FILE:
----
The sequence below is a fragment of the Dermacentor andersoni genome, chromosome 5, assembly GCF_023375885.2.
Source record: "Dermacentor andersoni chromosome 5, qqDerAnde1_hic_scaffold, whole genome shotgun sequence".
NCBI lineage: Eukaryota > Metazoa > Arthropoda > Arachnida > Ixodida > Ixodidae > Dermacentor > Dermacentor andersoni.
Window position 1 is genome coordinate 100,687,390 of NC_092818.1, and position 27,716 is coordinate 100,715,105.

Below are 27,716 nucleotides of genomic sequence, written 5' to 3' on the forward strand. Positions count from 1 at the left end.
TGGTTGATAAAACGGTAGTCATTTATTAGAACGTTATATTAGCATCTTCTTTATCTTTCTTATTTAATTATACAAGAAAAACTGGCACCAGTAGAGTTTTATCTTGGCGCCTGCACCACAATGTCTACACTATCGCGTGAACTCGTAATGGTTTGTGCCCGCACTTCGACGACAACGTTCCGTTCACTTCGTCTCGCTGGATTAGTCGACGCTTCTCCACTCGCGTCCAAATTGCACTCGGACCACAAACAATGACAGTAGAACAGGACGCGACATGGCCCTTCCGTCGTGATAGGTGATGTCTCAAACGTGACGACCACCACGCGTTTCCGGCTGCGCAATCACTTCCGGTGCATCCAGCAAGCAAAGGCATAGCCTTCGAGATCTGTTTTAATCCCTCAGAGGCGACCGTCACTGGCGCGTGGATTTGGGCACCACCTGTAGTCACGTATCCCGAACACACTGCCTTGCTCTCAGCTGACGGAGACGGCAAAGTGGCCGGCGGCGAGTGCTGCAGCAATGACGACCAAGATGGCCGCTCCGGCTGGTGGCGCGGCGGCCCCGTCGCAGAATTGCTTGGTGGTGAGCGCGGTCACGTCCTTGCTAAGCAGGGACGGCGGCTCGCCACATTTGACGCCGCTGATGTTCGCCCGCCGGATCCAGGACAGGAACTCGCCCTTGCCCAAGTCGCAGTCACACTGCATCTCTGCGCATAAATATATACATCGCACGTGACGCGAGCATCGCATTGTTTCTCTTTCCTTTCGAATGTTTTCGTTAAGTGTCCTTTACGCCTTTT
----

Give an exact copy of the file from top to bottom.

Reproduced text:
The sequence below is a fragment of the Dermacentor andersoni genome, chromosome 5, assembly GCF_023375885.2.
Source record: "Dermacentor andersoni chromosome 5, qqDerAnde1_hic_scaffold, whole genome shotgun sequence".
NCBI lineage: Eukaryota > Metazoa > Arthropoda > Arachnida > Ixodida > Ixodidae > Dermacentor > Dermacentor andersoni.
Window position 1 is genome coordinate 100,687,390 of NC_092818.1, and position 27,716 is coordinate 100,715,105.

Below are 27,716 nucleotides of genomic sequence, written 5' to 3' on the forward strand. Positions count from 1 at the left end.
TGGTTGATAAAACGGTAGTCATTTATTAGAACGTTATATTAGCATCTTCTTTATCTTTCTTATTTAATTATACAAGAAAAACTGGCACCAGTAGAGTTTTATCTTGGCGCCTGCACCACAATGTCTACACTATCGCGTGAACTCGTAATGGTTTGTGCCCGCACTTCGACGACAACGTTCCGTTCACTTCGTCTCGCTGGATTAGTCGACGCTTCTCCACTCGCGTCCAAATTGCACTCGGACCACAAACAATGACAGTAGAACAGGACGCGACATGGCCCTTCCGTCGTGATAGGTGATGTCTCAAACGTGACGACCACCACGCGTTTCCGGCTGCGCAATCACTTCCGGTGCATCCAGCAAGCAAAGGCATAGCCTTCGAGATCTGTTTTAATCCCTCAGAGGCGACCGTCACTGGCGCGTGGATTTGGGCACCACCTGTAGTCACGTATCCCGAACACACTGCCTTGCTCTCAGCTGACGGAGACGGCAAAGTGGCCGGCGGCGAGTGCTGCAGCAATGACGACCAAGATGGCCGCTCCGGCTGGTGGCGCGGCGGCCCCGTCGCAGAATTGCTTGGTGGTGAGCGCGGTCACGTCCTTGCTAAGCAGGGACGGCGGCTCGCCACATTTGACGCCGCTGATGTTCGCCCGCCGGATCCAGGACAGGAACTCGCCCTTGCCCAAGTCGCAGTCACACTGCATCTCTGCGCATAAATATATACATCGCACGTGACGCGAGCATCGCATTGTTTCTCTTTCCTTTCGAATGTTTTCGTTAAGTGTCCTTTACGCCTTTT